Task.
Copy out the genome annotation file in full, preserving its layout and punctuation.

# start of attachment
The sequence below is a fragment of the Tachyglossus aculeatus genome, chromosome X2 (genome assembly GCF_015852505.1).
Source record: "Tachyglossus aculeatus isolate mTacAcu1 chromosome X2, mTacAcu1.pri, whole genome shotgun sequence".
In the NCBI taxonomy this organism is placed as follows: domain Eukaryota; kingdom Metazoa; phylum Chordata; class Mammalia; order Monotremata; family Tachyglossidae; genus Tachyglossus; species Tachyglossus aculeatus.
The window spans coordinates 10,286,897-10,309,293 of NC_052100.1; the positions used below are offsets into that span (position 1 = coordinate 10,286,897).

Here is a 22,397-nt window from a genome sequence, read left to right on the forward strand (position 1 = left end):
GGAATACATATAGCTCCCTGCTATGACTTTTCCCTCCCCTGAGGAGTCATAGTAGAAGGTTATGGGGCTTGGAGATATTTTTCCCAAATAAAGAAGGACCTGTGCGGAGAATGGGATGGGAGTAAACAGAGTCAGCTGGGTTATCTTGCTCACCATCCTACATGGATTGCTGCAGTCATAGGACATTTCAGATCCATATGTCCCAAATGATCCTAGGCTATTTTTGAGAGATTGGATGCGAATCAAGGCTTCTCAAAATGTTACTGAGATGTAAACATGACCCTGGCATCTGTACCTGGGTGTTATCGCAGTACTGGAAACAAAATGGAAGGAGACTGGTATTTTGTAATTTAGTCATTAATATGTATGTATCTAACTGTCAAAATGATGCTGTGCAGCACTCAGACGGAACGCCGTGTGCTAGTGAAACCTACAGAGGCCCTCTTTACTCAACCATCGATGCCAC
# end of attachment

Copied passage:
The sequence below is a fragment of the Tachyglossus aculeatus genome, chromosome X2 (genome assembly GCF_015852505.1).
Source record: "Tachyglossus aculeatus isolate mTacAcu1 chromosome X2, mTacAcu1.pri, whole genome shotgun sequence".
In the NCBI taxonomy this organism is placed as follows: domain Eukaryota; kingdom Metazoa; phylum Chordata; class Mammalia; order Monotremata; family Tachyglossidae; genus Tachyglossus; species Tachyglossus aculeatus.
The window spans coordinates 10,286,897-10,309,293 of NC_052100.1; the positions used below are offsets into that span (position 1 = coordinate 10,286,897).

Here is a 22,397-nt window from a genome sequence, read left to right on the forward strand (position 1 = left end):
GGAATACATATAGCTCCCTGCTATGACTTTTCCCTCCCCTGAGGAGTCATAGTAGAAGGTTATGGGGCTTGGAGATATTTTTCCCAAATAAAGAAGGACCTGTGCGGAGAATGGGATGGGAGTAAACAGAGTCAGCTGGGTTATCTTGCTCACCATCCTACATGGATTGCTGCAGTCATAGGACATTTCAGATCCATATGTCCCAAATGATCCTAGGCTATTTTTGAGAGATTGGATGCGAATCAAGGCTTCTCAAAATGTTACTGAGATGTAAACATGACCCTGGCATCTGTACCTGGGTGTTATCGCAGTACTGGAAACAAAATGGAAGGAGACTGGTATTTTGTAATTTAGTCATTAATATGTATGTATCTAACTGTCAAAATGATGCTGTGCAGCACTCAGACGGAACGCCGTGTGCTAGTGAAACCTACAGAGGCCCTCTTTACTCAACCATCGATGCCAC